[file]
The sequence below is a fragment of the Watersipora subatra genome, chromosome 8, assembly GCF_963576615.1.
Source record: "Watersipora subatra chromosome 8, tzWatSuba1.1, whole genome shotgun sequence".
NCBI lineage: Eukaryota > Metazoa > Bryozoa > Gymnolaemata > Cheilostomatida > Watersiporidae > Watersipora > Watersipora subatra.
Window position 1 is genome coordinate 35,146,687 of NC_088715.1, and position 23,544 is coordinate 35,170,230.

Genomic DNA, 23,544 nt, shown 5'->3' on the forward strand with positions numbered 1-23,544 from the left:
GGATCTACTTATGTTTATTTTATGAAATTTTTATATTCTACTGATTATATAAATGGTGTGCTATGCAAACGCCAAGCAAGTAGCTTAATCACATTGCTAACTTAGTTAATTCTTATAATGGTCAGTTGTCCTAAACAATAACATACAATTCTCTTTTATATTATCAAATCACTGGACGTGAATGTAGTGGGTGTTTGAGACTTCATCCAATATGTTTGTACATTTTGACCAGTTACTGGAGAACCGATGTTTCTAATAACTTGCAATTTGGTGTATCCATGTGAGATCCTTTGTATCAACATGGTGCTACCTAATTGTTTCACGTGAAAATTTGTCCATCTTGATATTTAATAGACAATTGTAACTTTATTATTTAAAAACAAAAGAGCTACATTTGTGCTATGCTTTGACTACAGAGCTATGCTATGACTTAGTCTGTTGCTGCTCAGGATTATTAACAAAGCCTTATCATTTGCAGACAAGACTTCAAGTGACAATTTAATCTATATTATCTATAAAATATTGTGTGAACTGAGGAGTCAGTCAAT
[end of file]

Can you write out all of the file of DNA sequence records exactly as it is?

The sequence below is a fragment of the Watersipora subatra genome, chromosome 8, assembly GCF_963576615.1.
Source record: "Watersipora subatra chromosome 8, tzWatSuba1.1, whole genome shotgun sequence".
NCBI lineage: Eukaryota > Metazoa > Bryozoa > Gymnolaemata > Cheilostomatida > Watersiporidae > Watersipora > Watersipora subatra.
Window position 1 is genome coordinate 35,146,687 of NC_088715.1, and position 23,544 is coordinate 35,170,230.

Genomic DNA, 23,544 nt, shown 5'->3' on the forward strand with positions numbered 1-23,544 from the left:
GGATCTACTTATGTTTATTTTATGAAATTTTTATATTCTACTGATTATATAAATGGTGTGCTATGCAAACGCCAAGCAAGTAGCTTAATCACATTGCTAACTTAGTTAATTCTTATAATGGTCAGTTGTCCTAAACAATAACATACAATTCTCTTTTATATTATCAAATCACTGGACGTGAATGTAGTGGGTGTTTGAGACTTCATCCAATATGTTTGTACATTTTGACCAGTTACTGGAGAACCGATGTTTCTAATAACTTGCAATTTGGTGTATCCATGTGAGATCCTTTGTATCAACATGGTGCTACCTAATTGTTTCACGTGAAAATTTGTCCATCTTGATATTTAATAGACAATTGTAACTTTATTATTTAAAAACAAAAGAGCTACATTTGTGCTATGCTTTGACTACAGAGCTATGCTATGACTTAGTCTGTTGCTGCTCAGGATTATTAACAAAGCCTTATCATTTGCAGACAAGACTTCAAGTGACAATTTAATCTATATTATCTATAAAATATTGTGTGAACTGAGGAGTCAGTCAAT